America has a self-image problem when it comes to the kinds of jobs we do. Travel to nearly any corner of the nation and you'll likely encounter people who believe Americans don't make anything anymore.
That's not true, of course, but in daily life it's often difficult to prove that we still do. Aside from a few brands of automobiles, most finished that products Americans encounter -- clothes, shoes, appliances, toys, etc. -- have labels or tags showing they were made in places far flung from U.S. shores.
It's true that the U.S. no longer makes many smaller, cheaper items, says Arthur Wheaton, an expert in labor and manufacturing at Cornell University's ILR School. Economies of scale make countries such as China a better fit for such production.
But to suggest that Americans don't make anything anymore is misleading.
"The U.S. still does a tremendous amount of manufacturing -- a tremendous amount of the high-tech manufacturing," he says. For example, the U.S. ranked No. 3 in vehicle production last year, according to the International Organization of Motor Vehicle Manufacturers, and is the world's top builder of airplanes and other aerospace products.
Where China Now Leads
A report released earlier this year by IHS Global Insight, however, did show that the U.S. is no longer the world's largest manufacturer. After a 110-year run, China with its army of low paid workers surpassed the U.S. last year as the world's leader, when measured by total dollar value of goods sold.
The report showed that in 2010, China accounted for 19.8 percent of the world's total goods made, while the U.S. produced 19.4 percent.
Though China may have overtaken the U.S. in overall manufacturing output, it took nearly nine times the number of Chinese workers to achieve only slightly more output, IHS analyst Mark Killion noted to the Financial Times when the report was released in March. In the U.S., about 11.5 million workers are employed in manufacturing, compared to 100 million in the same sector in China.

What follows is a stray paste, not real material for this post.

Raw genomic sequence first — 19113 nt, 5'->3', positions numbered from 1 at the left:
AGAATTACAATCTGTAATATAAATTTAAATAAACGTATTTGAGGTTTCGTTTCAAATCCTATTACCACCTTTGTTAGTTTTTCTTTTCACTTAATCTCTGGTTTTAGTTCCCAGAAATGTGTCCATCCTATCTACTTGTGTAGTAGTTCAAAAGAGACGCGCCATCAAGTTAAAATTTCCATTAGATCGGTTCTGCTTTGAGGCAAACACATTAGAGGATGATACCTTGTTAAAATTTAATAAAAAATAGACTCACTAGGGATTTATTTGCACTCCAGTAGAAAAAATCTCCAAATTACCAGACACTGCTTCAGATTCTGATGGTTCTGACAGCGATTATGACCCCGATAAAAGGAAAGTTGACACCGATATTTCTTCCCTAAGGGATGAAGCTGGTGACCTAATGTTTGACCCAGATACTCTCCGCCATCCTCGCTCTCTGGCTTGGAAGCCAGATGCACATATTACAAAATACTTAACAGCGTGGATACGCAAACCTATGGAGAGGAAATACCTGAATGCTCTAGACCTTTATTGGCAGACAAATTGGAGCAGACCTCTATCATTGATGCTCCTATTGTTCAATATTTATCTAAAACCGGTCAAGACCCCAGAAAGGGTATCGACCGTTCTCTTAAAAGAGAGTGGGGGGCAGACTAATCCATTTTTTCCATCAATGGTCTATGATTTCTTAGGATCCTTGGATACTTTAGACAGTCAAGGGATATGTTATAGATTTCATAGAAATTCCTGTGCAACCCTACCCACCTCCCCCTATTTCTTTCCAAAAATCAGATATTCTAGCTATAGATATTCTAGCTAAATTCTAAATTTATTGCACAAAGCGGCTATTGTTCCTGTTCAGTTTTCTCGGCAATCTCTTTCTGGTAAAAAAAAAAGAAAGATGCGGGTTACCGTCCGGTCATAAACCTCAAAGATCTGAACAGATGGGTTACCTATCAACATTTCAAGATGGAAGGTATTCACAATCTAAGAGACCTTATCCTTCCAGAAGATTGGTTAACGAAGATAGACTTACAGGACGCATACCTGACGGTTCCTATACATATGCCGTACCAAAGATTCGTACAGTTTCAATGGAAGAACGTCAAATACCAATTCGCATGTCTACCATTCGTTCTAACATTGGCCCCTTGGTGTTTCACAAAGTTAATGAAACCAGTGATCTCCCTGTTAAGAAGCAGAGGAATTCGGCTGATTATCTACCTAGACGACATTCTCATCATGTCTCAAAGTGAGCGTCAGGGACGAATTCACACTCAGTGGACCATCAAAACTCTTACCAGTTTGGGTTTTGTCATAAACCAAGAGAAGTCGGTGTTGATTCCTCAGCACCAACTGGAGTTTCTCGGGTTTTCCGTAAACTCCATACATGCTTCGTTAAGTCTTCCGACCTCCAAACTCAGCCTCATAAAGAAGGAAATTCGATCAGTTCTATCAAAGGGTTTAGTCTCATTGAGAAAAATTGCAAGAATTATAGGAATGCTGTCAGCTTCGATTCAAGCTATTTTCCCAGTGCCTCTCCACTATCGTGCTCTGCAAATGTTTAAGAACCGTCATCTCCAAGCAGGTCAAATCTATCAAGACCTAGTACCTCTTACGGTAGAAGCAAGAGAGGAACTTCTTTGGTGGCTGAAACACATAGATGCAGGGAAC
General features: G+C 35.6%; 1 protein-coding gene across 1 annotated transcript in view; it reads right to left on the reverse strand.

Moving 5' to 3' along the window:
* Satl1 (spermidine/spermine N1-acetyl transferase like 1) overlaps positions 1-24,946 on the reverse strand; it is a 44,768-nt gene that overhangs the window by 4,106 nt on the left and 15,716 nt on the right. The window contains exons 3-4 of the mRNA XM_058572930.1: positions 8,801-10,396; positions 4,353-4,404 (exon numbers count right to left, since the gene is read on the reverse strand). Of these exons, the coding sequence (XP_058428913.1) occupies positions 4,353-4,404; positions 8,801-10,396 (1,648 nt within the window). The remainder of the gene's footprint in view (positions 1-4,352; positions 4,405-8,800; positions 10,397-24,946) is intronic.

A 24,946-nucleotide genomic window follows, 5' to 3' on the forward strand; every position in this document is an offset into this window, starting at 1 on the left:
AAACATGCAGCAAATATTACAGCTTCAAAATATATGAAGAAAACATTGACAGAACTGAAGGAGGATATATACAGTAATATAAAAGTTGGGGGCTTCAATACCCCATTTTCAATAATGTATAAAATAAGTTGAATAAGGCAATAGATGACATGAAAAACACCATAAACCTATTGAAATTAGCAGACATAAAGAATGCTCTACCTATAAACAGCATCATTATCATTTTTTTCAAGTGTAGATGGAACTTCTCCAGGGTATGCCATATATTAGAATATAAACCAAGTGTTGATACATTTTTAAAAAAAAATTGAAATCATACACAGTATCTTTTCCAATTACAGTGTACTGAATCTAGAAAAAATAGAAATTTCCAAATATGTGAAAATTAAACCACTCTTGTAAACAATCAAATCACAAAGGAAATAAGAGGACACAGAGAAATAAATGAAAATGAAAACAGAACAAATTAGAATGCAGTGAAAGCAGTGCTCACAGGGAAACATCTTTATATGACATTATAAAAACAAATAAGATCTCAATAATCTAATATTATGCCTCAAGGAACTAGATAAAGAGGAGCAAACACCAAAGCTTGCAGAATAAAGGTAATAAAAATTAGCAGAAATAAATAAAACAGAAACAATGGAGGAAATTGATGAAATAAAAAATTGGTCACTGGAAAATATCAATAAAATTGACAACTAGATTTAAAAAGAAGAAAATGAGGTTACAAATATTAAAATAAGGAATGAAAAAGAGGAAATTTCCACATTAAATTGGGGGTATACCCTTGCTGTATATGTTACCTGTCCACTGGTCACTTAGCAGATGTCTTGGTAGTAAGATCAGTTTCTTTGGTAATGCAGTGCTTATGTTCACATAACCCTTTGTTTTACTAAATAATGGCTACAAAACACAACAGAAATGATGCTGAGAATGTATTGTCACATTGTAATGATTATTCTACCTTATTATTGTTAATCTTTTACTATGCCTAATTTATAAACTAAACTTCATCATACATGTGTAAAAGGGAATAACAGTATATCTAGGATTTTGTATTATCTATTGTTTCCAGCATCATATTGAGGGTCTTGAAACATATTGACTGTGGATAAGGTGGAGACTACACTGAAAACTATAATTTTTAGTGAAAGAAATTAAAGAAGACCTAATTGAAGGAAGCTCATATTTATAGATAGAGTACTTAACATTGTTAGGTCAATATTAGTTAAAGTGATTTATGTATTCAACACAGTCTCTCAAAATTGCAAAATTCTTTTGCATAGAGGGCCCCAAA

Americans' ability to individually outproduce their Chinese counterparts is attributable to the advanced technology used in many U.S. plants, which allow a handful of U.S. workers to manufacture as much as hundreds once did.
A worker on today's assembly line "needs to know more about running a computer than they do about tightening a screw or use a wrench," Wheaton says.
The increased complexity of the manufacturing process means that many skilled workers today need to have degrees in electronics or computer science to ensure that they have the proper skills. They're also likely more stressed than previous generations.
Today's trades workers are doing harder work at a higher pace. The work may be less physically demanding, but the pressure to produce is as strong as it's ever been, Wheaton says. And it's being done "at a relatively low pay rate."
Making The American Dream
Even though today's skilled workers are better educated and able to produce more, they aren't as well compensated as their counterparts in past decades. Years of stagnant wages combined with higher costs for housing, commuting, food and other necessities means that many of today's skilled workers likely don't enjoy the same standard of living as previous generations.
For millions of workers, however, skilled trades -- and the wages they provide -- are the key to achieving the American dream. Economic factors, such as higher fuel and shipping costs, is resulting in more companies reconsidering reviving manufacturing operations rather than run the risks of importing from China.
It's a trend that's only just got underway in the U.S., but recent events, such as the tsunami that struck northeast Japan earlier this year, have shown manufacturers that there are substantial risks to producing parts and products thousands of miles away from where they will be consumed.
Last week, for example, Toyota Motor Corp. reported its first increase in monthly domestic output since the March 11 tsunami disrupted its global supply chains, The Wall Street Journal said.
It isn't only the makers of complex goods, such as vehicles, who are rethinking where to make their products. Clothing manufacturers, too, are increasingly bringing production back to the U.S. in an effort to more quickly respond to changes in ever-shifting consumer preferences, Wheaton says.
Meanwhile, other countries continue to rely on U.S. manufacturers to produce high-tech components, such as those produced at a Cummins diesel engine plant in Jamestown, N.Y., which supplies parts for engines manufactured in China.
It's in those finely made, high-tech components that America's skilled trades workers may see their brightest futures. "That's where the skilled shortage is here," Wheaton says.
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